In the last quarter Sainsbury’s sales rose by 1.7% year on year, compared to 3.7% in the previous six months.

For local shopkeepers in the UK, this is a useful figure to benchmark your sales against. If you have been tracking 2% in the first three months of this year, then you have been doing better than one of the big four supermarkets.

A big chunk of the fall is because food inflation has dropped to 1%. The second reason is because shoppers have less money to spend.

At the same time, Sainsbury’s reports that it had increased its weekly transactions from 18 million to 19 million year on year, which is a 5.6% increase. In the last quarter, all sales, including those from new sites, were up 4.4%. This means that the average spend is falling.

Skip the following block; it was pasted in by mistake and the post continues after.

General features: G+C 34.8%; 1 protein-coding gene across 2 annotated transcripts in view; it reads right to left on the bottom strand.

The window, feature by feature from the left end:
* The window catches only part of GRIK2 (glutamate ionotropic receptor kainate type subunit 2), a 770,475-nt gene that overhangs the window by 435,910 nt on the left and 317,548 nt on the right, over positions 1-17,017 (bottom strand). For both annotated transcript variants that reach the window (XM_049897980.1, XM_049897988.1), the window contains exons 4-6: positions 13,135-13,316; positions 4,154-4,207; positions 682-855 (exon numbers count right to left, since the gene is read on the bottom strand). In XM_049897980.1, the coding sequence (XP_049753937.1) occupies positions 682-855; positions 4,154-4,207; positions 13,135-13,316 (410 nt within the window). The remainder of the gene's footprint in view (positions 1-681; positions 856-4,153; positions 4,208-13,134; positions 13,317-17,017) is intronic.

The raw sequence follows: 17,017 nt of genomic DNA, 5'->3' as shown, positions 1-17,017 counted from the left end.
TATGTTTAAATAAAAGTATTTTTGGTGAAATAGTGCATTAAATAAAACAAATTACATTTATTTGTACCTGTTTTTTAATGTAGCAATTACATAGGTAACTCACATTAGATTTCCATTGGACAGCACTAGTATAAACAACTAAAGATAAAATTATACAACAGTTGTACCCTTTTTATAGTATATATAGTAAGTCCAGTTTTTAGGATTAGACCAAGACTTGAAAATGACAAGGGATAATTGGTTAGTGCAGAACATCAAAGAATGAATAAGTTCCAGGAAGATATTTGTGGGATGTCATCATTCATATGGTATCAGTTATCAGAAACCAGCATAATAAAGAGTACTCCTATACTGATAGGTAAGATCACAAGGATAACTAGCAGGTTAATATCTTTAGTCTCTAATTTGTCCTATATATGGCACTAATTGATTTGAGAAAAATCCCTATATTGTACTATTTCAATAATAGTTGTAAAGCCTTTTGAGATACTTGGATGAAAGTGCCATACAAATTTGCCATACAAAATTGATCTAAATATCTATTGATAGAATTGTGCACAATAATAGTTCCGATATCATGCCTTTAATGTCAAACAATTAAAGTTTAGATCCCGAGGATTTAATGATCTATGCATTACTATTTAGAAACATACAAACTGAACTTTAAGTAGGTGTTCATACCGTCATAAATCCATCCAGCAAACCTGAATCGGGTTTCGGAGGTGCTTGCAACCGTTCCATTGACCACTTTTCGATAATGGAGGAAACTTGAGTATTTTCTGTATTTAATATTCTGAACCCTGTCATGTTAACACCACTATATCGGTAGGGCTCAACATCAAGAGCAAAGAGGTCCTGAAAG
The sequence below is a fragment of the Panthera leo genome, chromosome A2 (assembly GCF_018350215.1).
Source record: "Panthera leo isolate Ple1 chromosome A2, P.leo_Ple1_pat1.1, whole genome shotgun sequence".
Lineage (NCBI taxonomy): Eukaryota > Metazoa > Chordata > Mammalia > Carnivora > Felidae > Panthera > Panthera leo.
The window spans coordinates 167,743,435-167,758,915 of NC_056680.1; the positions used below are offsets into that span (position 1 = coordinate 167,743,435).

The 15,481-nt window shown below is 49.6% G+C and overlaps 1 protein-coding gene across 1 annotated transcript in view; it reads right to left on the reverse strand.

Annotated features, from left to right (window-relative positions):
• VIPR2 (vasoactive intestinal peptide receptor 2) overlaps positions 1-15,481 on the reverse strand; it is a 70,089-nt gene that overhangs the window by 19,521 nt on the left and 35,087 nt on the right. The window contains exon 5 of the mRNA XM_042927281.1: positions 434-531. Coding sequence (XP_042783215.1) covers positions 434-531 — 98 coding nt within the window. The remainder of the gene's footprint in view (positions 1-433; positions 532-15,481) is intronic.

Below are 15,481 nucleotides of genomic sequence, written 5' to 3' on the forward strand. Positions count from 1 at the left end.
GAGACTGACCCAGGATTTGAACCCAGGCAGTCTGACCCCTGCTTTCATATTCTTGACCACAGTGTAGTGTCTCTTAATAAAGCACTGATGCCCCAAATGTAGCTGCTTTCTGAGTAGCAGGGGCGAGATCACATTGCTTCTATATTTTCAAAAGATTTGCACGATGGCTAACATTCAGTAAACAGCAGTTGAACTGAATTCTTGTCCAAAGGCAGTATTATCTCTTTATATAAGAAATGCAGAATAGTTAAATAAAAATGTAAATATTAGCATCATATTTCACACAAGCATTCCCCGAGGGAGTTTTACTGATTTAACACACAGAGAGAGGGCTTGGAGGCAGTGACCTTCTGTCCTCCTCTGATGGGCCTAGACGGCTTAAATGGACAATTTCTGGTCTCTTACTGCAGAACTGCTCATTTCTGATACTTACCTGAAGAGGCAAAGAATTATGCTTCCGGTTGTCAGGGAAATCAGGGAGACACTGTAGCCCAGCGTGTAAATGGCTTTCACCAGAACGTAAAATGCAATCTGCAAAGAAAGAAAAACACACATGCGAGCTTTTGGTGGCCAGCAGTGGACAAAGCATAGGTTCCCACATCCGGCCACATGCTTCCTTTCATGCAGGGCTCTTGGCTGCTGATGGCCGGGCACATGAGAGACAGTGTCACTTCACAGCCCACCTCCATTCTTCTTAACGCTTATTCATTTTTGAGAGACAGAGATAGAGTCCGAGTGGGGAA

However, new shops include 51 convenience stores out of 102 new and extended sites, so perhaps that explains it. Even so, as the VAT rate, which is included in the sales figures, has returned to 17.5% in the latest quarter, you can see that the supermarkets are under pressure.

Anecdotal feedback from food wholesalers, who mainly supply local shops like yours, suggests that they are feeling like Sainsbury’s. Feedback from independent retailers visiting the Convenience Retail Show in Birmingham last week suggests that good independents are doing slightly better than Sainsbury’s.

Remember, there is no need to put yourself under unnecessary pressure. If your growth is in low single figures and profits are holding up, then you are probably doing most things right. That is what good looks like at the moment.